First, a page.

A Quiet Night for My Dinner Club

My dinner club is actually a “society” that is probably about one-hundred-forty-years old and has been recognized by the City of Detroit as one of the oldest groups still functioning, and is listed as Group Number Six in the national organization that we are affiliated with.  Originally the club of forty some members by charter met at a member’s home and the host supplied the dinner and the drinks.  I truly don’t know anyone that can seat forty some members for a formal dinner at their home, and during the Great Depression, the meetings began being held at hotels, fraternal clubs, and then finally in restaurants that have a private room.  Hosts went from singular to now having three hosts per meeting, and several years ago, there was an uproar that non-drinking hosts were upset that they had to pay for the drinks of the drinkers, and that is now paid for by each drinking member.  Our latest uproar, was decided that during the “Summer” meetings, members could refrain from wearing coats and ties for dinner, and the attire has yet to be seen.

There were storm advisories issued for the night of the meeting and I think that we had the smallest turnout that I ever recall, as we only had about sixteen members show up, and granted that the majority of the members live on the west side all the way out to Ann Arbor and this meeting was on the east side, which didn’t help.  It was a nice meeting that started off with a chafing dish of Breaded Chicken Filets and Meatballs in a Mushroom Gravy for appetizers.  There was a salad course, and then the members were offered their choice of either Beef Tenderloin Tips, “Hawaiian” Chicken or Grilled Salmon (which each dish served with rice pilaf). Coffee and Chocolate Sundaes for dessert.

Since none of my wine drinking associates attended, I just went with wines offered by the glass.  I started off with a glass of Maso Canali Pinot Grigio Trentino 2020.  Maso Canali Estate has a heritage of winemaking since the Middle Ages, and they have raised Pinot Grigio since 1893.  The winery is unique in that they only make one wine, but they do it very well.  The fruit is hand harvested, with a small selection that is selected to be late harvested, and these grapes are dried on racks for eight to ten weeks.  The late harvest grapes are fermented separately and then blended with the other wine and aged on fine lees for a month.  While the wine is green and flinty this wine offers a very rich finish on the palate that is missing from most bottles of Pinot Grigio.  With my entrée, I went with a glass of Beringer Vineyards Founders’ Estate Cabernet Sauvignon California 2019.   Beringer has the honor of being the longest continuously operating winery in California.  They have a range of offerings from affordable generic table wines to single-vineyard cuvées and a private reserve label. Brothers Jacob and Frederick Beringer had their first harvest in 1976 in what is now St. Helena AVA.  Frederick built his Rhine House, a Victorian mansion in 1883 which is now the main visitor building at the winery.  This home was added to the US National Register for Historic Places.  They even survived Prohibition, the first dismal nanny-state disaster, by getting a Federal License and producing sacramental altar wine.  After Prohibition, they were the first winery to offer public tours which was the start of making Napa Valley a tourist destination. In the 70’s Beringer was bought by Nestlé, and then it changed hands a couple of more times and is now owned by Treasury Wine Estates, which also owns among other labels Penfolds and Stags’ Leap.  In 2015, Mark Beringer became the Chief Winemaker and he is the great-great-grandson of Jacob Beringer.  While Beringer owns vineyards in Napa and Sonoma as well as their leased vineyards are all certified sustainable.  This is part of their bulk popular priced wines with fruit from Lodi and the California Delta.  The wine was a deep rich color, and had notes of dark red fruits and spices, while on the palate dark fruit, soft tannins and some vanilla and a very short finish.  It was an easy food wine and I am sure that it is probably made to be dependable year after year.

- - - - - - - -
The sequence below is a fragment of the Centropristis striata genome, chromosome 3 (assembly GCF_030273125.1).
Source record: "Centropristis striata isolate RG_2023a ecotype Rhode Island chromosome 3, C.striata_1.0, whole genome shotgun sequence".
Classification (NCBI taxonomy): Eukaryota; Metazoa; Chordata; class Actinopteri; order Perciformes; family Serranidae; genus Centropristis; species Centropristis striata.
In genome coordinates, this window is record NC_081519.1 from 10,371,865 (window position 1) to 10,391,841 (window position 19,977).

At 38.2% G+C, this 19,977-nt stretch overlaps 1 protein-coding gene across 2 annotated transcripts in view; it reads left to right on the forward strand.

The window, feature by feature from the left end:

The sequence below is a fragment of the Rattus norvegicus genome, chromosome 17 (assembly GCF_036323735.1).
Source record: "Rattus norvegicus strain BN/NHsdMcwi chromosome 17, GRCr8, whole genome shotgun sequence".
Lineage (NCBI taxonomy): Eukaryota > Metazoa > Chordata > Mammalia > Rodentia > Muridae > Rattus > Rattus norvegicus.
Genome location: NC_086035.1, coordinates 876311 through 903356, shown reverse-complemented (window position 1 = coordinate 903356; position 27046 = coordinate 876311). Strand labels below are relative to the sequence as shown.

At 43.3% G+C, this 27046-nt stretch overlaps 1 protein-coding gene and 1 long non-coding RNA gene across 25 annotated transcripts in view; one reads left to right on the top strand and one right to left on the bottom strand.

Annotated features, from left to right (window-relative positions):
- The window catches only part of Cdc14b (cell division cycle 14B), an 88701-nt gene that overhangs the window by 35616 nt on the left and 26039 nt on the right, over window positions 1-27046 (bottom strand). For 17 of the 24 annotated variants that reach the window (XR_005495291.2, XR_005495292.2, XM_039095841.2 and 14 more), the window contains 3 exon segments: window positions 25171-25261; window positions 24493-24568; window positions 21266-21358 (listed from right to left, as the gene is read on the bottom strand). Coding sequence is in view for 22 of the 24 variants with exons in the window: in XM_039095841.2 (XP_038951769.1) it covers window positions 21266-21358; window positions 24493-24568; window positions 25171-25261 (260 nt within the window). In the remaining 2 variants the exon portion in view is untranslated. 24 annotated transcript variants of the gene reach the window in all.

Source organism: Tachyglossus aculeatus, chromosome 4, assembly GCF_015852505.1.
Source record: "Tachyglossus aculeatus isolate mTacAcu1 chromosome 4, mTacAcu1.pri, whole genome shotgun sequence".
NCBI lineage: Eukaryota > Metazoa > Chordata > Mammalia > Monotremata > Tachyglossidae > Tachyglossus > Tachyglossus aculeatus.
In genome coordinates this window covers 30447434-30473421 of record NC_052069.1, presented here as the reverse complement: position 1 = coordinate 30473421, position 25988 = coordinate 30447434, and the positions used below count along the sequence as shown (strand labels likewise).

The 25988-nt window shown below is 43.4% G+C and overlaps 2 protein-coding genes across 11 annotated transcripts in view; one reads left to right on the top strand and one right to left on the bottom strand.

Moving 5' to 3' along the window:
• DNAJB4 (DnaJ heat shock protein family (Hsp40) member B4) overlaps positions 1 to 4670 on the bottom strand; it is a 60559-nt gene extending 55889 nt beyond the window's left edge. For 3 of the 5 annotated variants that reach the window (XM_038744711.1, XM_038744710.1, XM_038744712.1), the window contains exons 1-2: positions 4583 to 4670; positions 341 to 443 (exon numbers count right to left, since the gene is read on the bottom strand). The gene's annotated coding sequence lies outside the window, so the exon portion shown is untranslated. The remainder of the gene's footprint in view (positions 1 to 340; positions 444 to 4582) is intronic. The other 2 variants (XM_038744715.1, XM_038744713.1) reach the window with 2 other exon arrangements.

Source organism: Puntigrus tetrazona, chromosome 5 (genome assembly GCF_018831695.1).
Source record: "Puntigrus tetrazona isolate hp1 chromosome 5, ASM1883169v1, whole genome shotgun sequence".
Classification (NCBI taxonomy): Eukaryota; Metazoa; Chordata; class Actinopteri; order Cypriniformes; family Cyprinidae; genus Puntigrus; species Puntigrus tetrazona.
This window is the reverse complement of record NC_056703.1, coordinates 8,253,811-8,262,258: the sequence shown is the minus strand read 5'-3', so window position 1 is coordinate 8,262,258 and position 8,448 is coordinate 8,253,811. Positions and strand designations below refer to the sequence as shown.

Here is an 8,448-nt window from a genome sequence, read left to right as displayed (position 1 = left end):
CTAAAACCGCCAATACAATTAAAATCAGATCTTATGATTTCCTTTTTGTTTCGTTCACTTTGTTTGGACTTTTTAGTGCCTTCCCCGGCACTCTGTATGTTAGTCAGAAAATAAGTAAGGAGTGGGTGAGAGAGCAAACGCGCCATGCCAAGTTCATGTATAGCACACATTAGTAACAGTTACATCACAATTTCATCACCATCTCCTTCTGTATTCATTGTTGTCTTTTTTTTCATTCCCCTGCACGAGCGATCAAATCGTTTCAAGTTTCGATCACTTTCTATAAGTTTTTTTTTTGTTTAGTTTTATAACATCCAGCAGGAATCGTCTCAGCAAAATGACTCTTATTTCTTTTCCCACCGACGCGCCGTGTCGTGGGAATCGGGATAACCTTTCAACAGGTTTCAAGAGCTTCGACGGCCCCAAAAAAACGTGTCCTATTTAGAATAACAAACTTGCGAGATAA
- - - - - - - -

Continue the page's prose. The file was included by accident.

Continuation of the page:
About thewineraconteur

A non-technical wine writer, who enjoys the moment with the wine, as much as the wine. Twitter.com/WineRaconteur Instagram/thewineraconteur Facebook/ The Wine Raconteur
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